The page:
Thelatest recommendations on cereal varieties are now available to growers on theScotlands Rural College website. The SRUC Recommended List gives up to dateadvice on the varieties best suited to conditions in Scotland and the north ofEngland. According to Dr Steve Hoad of SRUC Crop and Soil Systems, this yearslist reflects changes in both the market and growers needs.
Itcan be reached on http://www.sruc.ac.uk/recommendedcereals
Aswith all new varieties, it is important to check any quality specificationswith each customer, he says. Judgements about yield and grain quality shouldbe balanced with other features important to your farm, such as earliness ofripening, disease risk, stiffness of straw and the ability of the plant to copewith ear loss or sprouting caused by bad harvest weather.
Forsome growers an additional factor to consider in their choices will be thereformed CAP regulations due to come into effect in 2015. As part of theproposed greening of the CAP farmers must grow at least three different cropsin order to support greater biodiversity. Some Scottish growers have complainedof being forced to reduce production of a crop for which there is a market inorder to comply with environmental concerns. However for the purposes of theregulations spring sown and winter sown barleys are regarded as differentcrops, possibly offering some flexibility.
Accordingto Steve Hoad growers should find some promising new names being added to thelist over the next 2-3 years, although they will have to compete with somelong-standing favourites.
Amongstthe spring malting barley varieties, four, Concerto, Optic, Belgravia andPropino dominate and have filled more than 90% of the maltsters demand, hesays, noting that in 2013, by far the largest intake was with Concerto at morethan 50% market share. However the big four are supported by another grouparound which there has been either niche or growing interest. These are Moonshine,Odyssey, Overture and Glassel.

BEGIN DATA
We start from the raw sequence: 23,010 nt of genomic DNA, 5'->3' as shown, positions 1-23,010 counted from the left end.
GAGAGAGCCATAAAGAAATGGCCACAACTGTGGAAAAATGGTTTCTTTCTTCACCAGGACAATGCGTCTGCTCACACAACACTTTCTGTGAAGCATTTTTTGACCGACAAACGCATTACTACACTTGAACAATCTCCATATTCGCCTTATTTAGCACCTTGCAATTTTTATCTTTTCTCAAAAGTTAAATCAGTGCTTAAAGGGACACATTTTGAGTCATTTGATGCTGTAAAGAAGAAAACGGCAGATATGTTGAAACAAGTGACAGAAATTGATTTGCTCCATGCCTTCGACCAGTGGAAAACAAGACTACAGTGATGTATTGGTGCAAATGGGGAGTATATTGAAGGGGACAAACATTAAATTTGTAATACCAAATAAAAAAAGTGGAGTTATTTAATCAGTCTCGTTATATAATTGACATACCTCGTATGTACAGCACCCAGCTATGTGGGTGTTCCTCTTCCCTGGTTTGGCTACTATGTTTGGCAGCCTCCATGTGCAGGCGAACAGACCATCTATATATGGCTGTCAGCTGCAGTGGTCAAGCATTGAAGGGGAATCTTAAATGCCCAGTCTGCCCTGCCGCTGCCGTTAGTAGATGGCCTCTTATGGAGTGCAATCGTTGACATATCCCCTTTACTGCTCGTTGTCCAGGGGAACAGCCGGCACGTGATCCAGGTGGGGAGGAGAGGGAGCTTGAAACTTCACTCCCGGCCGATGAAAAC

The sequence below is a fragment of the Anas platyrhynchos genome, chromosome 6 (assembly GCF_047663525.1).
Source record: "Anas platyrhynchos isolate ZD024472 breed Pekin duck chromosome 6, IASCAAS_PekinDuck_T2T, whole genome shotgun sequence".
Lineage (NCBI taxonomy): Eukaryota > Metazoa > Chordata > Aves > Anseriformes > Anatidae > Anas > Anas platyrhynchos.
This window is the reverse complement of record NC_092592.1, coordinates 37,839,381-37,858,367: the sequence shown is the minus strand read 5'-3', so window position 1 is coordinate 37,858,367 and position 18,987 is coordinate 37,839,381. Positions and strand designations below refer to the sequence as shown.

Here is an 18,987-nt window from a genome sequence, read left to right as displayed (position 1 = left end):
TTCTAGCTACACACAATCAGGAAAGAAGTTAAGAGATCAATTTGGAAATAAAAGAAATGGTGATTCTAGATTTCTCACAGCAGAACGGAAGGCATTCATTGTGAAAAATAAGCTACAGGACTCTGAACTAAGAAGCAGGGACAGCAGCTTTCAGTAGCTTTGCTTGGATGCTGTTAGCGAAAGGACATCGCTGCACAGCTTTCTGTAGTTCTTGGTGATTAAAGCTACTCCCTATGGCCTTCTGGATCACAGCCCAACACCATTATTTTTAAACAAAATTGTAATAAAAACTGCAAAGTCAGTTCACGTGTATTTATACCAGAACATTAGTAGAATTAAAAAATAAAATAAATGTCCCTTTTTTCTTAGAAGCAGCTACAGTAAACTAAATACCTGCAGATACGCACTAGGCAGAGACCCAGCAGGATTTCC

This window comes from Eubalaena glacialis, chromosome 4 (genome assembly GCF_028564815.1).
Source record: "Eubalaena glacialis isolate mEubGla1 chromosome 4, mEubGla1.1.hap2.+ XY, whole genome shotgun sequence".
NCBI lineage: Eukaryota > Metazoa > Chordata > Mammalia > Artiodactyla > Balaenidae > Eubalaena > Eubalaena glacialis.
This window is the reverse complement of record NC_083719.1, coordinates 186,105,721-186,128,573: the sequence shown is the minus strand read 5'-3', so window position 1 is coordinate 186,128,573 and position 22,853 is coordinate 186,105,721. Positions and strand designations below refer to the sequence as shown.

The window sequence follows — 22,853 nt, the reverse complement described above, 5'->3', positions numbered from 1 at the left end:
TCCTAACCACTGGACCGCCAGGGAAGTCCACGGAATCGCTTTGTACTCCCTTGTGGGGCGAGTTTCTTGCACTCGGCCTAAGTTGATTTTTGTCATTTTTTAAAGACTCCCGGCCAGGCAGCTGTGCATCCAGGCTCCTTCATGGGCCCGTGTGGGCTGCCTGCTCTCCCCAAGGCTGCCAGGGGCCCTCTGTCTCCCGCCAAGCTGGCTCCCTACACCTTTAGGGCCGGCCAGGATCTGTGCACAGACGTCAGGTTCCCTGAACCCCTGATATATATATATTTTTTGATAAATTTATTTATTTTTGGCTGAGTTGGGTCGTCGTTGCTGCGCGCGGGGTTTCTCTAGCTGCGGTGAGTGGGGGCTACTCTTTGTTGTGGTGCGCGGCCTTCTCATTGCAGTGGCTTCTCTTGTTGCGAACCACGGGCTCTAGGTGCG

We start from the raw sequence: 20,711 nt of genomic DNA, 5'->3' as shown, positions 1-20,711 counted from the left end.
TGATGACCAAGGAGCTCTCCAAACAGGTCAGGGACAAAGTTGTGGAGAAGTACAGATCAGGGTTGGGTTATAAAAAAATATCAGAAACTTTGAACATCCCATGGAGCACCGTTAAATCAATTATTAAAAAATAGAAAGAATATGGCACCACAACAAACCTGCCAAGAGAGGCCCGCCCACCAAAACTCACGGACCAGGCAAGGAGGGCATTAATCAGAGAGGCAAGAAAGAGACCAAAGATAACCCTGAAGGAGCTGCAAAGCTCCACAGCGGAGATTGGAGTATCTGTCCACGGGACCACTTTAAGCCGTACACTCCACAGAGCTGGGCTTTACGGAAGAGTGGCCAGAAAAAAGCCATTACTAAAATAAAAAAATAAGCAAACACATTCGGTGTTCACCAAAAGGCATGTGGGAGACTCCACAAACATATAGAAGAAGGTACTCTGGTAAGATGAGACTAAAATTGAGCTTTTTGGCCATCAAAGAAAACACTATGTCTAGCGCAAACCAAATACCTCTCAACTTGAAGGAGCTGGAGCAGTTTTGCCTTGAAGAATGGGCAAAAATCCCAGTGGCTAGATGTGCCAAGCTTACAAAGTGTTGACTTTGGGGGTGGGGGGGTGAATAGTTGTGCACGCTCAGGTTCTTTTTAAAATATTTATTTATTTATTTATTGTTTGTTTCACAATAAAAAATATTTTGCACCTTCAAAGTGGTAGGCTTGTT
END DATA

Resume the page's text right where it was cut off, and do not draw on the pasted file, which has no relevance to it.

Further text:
KWSIrina and Shaloo are two new spring varieties developed more for brewing thandistilling, but they have raised the bar on yield. Also very high yielding is anew feed barley called Shada.
Farmersfaced with having to adapt their regime to comply with forthcoming CAP reformsmay be considering if winter sown barleys can be included in their plantings.KWS Glacier (added last year) and two new varieties Cavalier and KWS Towercombine high yield and good specific weight.
Whilebarley continues to be the main cereal crop grown in Scotland wheat is alsoimportant. According to Steve Hoad there is now a wide choice of so called softGroup 4 (distilling type) wheat varieties. Last years additions to the list,Leeds and Myriad have been joined by another new entry, Twister. All three ofthese are approved for use in distilling and look competitive against the moreestablished varieties.
Amongstthe wheat varieties selected for biscuit making, two new varieties Icon andZulu have been added to the list and both also offer opportunities in thedistilling market.
Whilethis years list is complete those working in the trial sites will continue toselect new options. On that basis several new milling quality winter wheats, aswell as new oat and spring wheat varieties are under consideration, but adecision has been deferred until further information is provided.
Therecommendations made by SRUC are based on data collected as part of the HGCARecommended Lists system. Members of the Scottish Variety ConsultativeCommittee (Cereals) provide further advice and other input about varieties thatmake up the Scottish list. The full data collected and the HGCARecommended Lists are available on the HGCA website